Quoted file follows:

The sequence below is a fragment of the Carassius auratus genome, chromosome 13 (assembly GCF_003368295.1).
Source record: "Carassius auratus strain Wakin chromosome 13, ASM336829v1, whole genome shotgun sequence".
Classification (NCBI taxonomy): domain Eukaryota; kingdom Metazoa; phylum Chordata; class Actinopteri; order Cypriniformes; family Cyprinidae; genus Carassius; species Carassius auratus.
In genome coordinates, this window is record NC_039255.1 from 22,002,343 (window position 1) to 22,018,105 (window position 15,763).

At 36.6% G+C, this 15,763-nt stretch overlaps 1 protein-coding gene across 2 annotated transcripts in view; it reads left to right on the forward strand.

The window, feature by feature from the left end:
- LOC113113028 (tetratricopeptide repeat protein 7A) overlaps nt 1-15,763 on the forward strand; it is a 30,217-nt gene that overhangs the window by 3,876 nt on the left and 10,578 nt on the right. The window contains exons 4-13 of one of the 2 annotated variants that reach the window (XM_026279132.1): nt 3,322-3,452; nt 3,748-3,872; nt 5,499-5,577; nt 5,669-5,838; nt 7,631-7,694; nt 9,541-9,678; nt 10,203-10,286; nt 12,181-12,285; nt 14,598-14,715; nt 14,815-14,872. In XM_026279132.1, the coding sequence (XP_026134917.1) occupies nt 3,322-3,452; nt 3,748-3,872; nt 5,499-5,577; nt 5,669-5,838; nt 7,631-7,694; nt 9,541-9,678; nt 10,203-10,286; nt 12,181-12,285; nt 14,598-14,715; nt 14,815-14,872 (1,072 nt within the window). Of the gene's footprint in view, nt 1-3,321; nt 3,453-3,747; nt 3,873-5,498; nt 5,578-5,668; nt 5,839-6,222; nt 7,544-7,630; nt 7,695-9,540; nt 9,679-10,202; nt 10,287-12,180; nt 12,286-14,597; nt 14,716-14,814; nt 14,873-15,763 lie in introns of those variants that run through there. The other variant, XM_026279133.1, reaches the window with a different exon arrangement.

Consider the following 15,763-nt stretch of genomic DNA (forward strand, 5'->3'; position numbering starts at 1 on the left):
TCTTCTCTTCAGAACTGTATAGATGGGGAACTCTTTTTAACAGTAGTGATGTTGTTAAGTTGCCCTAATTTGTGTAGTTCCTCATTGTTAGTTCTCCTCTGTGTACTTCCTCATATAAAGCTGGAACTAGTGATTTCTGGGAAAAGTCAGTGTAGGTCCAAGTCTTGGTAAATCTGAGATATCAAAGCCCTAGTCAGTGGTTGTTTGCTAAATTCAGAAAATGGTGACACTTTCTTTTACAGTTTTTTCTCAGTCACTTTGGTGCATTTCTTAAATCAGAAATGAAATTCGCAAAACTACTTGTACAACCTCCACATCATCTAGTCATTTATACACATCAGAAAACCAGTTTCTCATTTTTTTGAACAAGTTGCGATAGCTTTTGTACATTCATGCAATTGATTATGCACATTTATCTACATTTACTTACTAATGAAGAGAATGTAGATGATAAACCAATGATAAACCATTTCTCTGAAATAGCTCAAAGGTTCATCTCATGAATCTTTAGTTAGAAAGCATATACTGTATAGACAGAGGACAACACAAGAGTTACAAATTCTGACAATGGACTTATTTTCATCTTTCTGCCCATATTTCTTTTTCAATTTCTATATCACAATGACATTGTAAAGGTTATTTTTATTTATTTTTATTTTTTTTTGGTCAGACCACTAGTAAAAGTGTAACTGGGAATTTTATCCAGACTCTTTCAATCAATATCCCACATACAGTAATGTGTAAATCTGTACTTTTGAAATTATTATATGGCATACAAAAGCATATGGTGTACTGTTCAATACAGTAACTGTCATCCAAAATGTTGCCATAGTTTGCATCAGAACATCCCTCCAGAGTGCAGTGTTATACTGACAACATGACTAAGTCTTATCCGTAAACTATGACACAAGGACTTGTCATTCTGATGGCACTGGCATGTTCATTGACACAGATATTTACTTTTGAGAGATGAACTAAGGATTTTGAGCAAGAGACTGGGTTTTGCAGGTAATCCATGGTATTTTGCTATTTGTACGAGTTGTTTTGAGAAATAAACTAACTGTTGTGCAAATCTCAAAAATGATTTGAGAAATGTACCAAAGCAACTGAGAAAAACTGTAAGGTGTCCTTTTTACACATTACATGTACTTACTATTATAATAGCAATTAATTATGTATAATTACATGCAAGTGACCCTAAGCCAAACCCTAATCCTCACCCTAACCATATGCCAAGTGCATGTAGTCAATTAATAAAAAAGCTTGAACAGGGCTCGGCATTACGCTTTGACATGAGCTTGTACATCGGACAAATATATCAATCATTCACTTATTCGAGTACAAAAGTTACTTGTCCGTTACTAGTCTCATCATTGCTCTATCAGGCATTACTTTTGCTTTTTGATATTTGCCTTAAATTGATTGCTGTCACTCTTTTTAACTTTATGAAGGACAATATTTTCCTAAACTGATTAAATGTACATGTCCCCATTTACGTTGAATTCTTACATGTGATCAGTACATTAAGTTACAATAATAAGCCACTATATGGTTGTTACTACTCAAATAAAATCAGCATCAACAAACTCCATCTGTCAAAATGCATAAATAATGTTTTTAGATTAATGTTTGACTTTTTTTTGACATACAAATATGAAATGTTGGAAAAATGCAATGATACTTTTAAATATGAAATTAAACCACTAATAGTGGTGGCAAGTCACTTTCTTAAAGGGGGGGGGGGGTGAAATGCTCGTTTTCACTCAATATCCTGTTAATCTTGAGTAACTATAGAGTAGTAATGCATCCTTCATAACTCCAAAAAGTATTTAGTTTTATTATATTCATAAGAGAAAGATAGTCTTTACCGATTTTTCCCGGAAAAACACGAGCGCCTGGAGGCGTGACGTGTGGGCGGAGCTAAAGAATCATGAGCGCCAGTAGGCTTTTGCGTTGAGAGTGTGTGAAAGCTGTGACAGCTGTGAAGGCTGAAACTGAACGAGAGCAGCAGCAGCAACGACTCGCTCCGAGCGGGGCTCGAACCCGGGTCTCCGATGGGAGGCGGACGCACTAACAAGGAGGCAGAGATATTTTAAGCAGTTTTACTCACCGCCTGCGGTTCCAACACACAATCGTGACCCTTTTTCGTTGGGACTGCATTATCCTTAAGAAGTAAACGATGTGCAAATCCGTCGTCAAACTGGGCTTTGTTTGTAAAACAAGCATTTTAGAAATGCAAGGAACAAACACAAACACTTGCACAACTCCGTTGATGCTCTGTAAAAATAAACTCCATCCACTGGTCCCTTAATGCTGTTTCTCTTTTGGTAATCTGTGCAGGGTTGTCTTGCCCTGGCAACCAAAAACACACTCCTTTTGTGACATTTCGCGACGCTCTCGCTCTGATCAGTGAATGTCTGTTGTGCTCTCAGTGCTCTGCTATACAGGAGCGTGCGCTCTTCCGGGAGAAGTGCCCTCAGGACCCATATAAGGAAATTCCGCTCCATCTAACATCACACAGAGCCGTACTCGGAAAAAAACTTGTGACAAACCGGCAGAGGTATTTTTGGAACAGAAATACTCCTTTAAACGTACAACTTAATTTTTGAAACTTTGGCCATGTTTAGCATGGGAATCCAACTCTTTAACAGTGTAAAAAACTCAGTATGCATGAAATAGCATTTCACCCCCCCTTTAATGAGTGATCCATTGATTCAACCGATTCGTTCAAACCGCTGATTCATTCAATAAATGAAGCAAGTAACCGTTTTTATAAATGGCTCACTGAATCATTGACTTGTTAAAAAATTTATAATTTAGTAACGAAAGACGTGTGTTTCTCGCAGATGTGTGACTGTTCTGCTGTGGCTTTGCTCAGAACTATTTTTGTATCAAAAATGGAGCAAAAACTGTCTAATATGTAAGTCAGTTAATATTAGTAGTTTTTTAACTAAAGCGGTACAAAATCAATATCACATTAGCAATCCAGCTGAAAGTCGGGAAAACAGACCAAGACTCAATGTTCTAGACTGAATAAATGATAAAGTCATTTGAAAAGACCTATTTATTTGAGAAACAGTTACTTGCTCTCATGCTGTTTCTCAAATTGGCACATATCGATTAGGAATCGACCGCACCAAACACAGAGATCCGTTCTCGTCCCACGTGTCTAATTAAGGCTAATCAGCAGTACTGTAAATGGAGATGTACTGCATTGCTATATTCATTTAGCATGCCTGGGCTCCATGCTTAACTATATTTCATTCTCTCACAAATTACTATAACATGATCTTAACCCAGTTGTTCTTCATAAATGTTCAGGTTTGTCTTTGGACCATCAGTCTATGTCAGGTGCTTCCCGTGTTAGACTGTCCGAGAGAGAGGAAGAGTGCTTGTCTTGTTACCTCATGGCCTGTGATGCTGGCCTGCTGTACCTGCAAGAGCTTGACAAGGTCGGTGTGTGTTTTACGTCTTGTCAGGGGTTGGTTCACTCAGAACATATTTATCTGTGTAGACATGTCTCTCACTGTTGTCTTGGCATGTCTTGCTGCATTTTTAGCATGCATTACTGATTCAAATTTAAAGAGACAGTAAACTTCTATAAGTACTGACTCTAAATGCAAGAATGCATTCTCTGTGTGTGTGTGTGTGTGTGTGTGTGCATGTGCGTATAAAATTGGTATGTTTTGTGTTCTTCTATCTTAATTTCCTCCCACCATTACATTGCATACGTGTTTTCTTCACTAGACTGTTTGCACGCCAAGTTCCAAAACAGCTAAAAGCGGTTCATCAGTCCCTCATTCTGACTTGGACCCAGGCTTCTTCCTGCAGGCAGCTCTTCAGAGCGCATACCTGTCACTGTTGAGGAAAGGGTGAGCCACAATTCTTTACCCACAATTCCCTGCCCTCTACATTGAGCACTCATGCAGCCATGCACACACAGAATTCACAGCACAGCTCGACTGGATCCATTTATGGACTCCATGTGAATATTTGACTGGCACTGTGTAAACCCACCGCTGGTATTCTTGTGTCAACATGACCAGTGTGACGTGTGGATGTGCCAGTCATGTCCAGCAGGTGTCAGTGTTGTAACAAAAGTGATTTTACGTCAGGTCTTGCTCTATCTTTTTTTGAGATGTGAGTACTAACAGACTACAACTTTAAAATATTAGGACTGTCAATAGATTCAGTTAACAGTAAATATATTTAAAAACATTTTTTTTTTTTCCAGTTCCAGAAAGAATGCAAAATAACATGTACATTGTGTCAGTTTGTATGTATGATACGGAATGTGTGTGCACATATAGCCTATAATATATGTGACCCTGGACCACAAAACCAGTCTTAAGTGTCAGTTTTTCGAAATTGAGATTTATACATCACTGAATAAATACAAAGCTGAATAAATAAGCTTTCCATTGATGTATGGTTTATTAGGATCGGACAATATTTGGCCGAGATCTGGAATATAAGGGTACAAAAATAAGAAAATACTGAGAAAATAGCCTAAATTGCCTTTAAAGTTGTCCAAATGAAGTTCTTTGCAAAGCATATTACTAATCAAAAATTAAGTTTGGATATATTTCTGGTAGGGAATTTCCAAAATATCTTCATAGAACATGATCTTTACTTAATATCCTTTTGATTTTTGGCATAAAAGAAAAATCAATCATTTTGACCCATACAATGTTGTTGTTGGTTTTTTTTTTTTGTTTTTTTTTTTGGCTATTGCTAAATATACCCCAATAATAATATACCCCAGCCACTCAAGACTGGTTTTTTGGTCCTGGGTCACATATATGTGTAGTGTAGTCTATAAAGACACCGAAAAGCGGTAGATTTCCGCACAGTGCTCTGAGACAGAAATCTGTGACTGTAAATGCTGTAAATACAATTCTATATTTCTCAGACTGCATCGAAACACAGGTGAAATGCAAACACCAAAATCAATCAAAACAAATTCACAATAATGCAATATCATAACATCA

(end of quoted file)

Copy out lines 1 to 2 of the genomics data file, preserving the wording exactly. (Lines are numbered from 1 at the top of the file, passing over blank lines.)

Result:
The sequence below is a fragment of the Carassius auratus genome, chromosome 13 (assembly GCF_003368295.1).
Source record: "Carassius auratus strain Wakin chromosome 13, ASM336829v1, whole genome shotgun sequence".